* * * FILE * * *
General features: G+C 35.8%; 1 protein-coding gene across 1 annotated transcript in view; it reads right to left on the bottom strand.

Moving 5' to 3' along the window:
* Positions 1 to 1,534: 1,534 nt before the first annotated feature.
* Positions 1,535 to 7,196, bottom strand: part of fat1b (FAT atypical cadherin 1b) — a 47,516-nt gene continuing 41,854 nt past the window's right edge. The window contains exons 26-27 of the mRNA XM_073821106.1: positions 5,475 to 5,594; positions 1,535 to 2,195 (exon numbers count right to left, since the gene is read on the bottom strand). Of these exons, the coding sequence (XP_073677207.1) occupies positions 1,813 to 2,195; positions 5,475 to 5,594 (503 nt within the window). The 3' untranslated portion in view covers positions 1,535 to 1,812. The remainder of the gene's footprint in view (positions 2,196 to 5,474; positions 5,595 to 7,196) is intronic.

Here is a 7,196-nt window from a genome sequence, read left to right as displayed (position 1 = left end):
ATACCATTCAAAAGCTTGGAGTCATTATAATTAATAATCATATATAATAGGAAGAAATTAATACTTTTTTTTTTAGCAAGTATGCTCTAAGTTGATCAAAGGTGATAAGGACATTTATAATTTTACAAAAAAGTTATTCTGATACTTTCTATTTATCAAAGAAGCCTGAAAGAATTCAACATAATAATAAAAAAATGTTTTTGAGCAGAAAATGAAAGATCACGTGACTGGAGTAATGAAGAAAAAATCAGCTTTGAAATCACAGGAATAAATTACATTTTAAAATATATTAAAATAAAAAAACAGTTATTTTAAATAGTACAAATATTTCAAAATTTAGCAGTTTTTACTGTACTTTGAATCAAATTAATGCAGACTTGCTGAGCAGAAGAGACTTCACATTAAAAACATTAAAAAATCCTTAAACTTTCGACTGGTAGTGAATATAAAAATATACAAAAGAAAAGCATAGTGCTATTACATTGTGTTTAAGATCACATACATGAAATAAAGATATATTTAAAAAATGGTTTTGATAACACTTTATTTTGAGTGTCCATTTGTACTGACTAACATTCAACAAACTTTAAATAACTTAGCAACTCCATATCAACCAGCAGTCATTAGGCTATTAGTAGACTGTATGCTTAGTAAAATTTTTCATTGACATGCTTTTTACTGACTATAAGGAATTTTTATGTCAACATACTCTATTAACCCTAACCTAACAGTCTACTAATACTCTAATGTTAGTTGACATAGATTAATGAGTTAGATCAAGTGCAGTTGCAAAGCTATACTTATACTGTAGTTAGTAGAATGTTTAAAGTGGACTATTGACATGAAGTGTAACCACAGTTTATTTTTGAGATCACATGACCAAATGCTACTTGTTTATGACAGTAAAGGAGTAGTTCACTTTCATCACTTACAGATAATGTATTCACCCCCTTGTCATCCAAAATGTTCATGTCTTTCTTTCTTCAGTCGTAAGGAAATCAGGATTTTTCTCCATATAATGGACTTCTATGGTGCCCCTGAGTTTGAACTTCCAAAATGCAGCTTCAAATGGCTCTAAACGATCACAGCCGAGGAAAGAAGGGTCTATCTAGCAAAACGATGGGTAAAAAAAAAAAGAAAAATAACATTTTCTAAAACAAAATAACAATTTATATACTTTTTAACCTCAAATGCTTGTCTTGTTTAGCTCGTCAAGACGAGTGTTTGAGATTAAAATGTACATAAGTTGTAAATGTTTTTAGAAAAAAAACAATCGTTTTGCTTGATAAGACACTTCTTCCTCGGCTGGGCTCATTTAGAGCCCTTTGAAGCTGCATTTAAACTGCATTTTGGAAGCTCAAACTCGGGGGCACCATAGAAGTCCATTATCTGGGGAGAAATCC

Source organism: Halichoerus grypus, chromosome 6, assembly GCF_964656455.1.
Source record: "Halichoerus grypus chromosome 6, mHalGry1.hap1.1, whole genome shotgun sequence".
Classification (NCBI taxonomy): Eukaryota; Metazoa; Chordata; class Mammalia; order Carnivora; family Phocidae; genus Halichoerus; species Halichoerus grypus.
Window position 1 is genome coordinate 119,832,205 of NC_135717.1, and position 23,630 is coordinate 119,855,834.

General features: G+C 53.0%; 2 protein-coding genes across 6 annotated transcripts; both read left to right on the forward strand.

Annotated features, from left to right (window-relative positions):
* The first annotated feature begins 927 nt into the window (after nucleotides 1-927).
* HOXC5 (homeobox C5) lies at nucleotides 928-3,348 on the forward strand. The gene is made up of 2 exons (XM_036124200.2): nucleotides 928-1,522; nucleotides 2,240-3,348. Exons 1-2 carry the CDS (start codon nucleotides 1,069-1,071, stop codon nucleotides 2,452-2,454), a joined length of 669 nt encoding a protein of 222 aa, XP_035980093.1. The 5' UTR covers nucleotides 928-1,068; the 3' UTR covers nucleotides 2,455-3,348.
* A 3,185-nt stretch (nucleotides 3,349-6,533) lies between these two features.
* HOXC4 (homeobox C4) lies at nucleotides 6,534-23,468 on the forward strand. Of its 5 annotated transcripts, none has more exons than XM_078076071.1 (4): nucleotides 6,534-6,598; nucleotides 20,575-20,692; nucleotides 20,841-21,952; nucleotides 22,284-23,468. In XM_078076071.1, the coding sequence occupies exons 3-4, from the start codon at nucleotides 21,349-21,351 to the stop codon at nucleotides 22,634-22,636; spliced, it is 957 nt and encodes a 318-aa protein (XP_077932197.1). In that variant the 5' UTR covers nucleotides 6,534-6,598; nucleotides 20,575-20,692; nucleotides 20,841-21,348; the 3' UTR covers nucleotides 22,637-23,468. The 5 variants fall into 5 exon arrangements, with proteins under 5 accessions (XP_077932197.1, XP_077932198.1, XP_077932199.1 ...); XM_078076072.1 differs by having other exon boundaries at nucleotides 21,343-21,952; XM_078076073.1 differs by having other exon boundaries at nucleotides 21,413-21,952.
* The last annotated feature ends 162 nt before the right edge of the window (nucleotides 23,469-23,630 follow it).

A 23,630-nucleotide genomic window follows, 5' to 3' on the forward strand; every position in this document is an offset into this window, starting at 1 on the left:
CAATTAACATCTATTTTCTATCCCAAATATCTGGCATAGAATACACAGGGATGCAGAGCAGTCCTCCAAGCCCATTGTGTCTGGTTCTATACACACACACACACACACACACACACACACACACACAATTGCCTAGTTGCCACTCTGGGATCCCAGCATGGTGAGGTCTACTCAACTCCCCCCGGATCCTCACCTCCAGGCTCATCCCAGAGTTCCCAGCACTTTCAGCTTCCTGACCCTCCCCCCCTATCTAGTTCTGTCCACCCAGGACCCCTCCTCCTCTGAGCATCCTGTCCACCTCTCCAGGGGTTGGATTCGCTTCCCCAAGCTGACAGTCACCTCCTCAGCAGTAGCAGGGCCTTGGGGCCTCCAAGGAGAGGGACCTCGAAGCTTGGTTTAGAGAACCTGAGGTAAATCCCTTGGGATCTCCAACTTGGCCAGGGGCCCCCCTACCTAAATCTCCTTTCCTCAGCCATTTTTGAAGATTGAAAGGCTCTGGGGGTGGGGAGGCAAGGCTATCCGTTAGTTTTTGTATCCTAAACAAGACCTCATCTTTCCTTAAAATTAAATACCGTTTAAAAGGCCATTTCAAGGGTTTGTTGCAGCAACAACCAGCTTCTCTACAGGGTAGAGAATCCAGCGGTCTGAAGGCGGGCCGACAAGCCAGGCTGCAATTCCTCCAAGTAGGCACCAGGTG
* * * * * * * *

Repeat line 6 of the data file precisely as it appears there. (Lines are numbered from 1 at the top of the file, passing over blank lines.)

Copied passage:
ATACCATTCAAAAGCTTGGAGTCATTATAATTAATAATCATATATAATAGGAAGAAATTAATACTTTTTTTTTTAGCAAGTATGCTCTAAGTTGATCAAAGGTGATAAGGACATTTATAATTTTACAAAAAAGTTATTCTGATACTTTCTATTTATCAAAGAAGCCTGAAAGAATTCAACATAATAATAAAAAAATGTTTTTGAGCAGAAAATGAAAGATCACGTGACTGGAGTAATGAAGAAAAAATCAGCTTTGAAATCACAGGAATAAATTACATTTTAAAATATATTAAAATAAAAAAACAGTTATTTTAAATAGTACAAATATTTCAAAATTTAGCAGTTTTTACTGTACTTTGAATCAAATTAATGCAGACTTGCTGAGCAGAAGAGACTTCACATTAAAAACATTAAAAAATCCTTAAACTTTCGACTGGTAGTGAATATAAAAATATACAAAAGAAAAGCATAGTGCTATTACATTGTGTTTAAGATCACATACATGAAATAAAGATATATTTAAAAAATGGTTTTGATAACACTTTATTTTGAGTGTCCATTTGTACTGACTAACATTCAACAAACTTTAAATAACTTAGCAACTCCATATCAACCAGCAGTCATTAGGCTATTAGTAGACTGTATGCTTAGTAAAATTTTTCATTGACATGCTTTTTACTGACTATAAGGAATTTTTATGTCAACATACTCTATTAACCCTAACCTAACAGTCTACTAATACTCTAATGTTAGTTGACATAGATTAATGAGTTAGATCAAGTGCAGTTGCAAAGCTATACTTATACTGTAGTTAGTAGAATGTTTAAAGTGGACTATTGACATGAAGTGTAACCACAGTTTATTTTTGAGATCACATGACCAAATGCTACTTGTTTATGACAGTAAAGGAGTAGTTCACTTTCATCACTTACAGATAATGTATTCACCCCCTTGTCATCCAAAATGTTCATGTCTTTCTTTCTTCAGTCGTAAGGAAATCAGGATTTTTCTCCATATAATGGACTTCTATGGTGCCCCTGAGTTTGAACTTCCAAAATGCAGCTTCAAATGGCTCTAAACGATCACAGCCGAGGAAAGAAGGGTCTATCTAGCAAAACGATGGGTAAAAAAAAAAAGAAAAATAACATTTTCTAAAACAAAATAACAATTTATATACTTTTTAACCTCAAATGCTTGTCTTGTTTAGCTCGTCAAGACGAGTGTTTGAGATTAAAATGTACATAAGTTGTAAATGTTTTTAGAAAAAAAACAATCGTTTTGCTTGATAAGACACTTCTTCCTCGGCTGGGCTCATTTAGAGCCCTTTGAAGCTGCATTTAAACTGCATTTTGGAAGCTCAAACTCGGGGGCACCATAGAAGTCCATTATCTGGGGAGAAATCC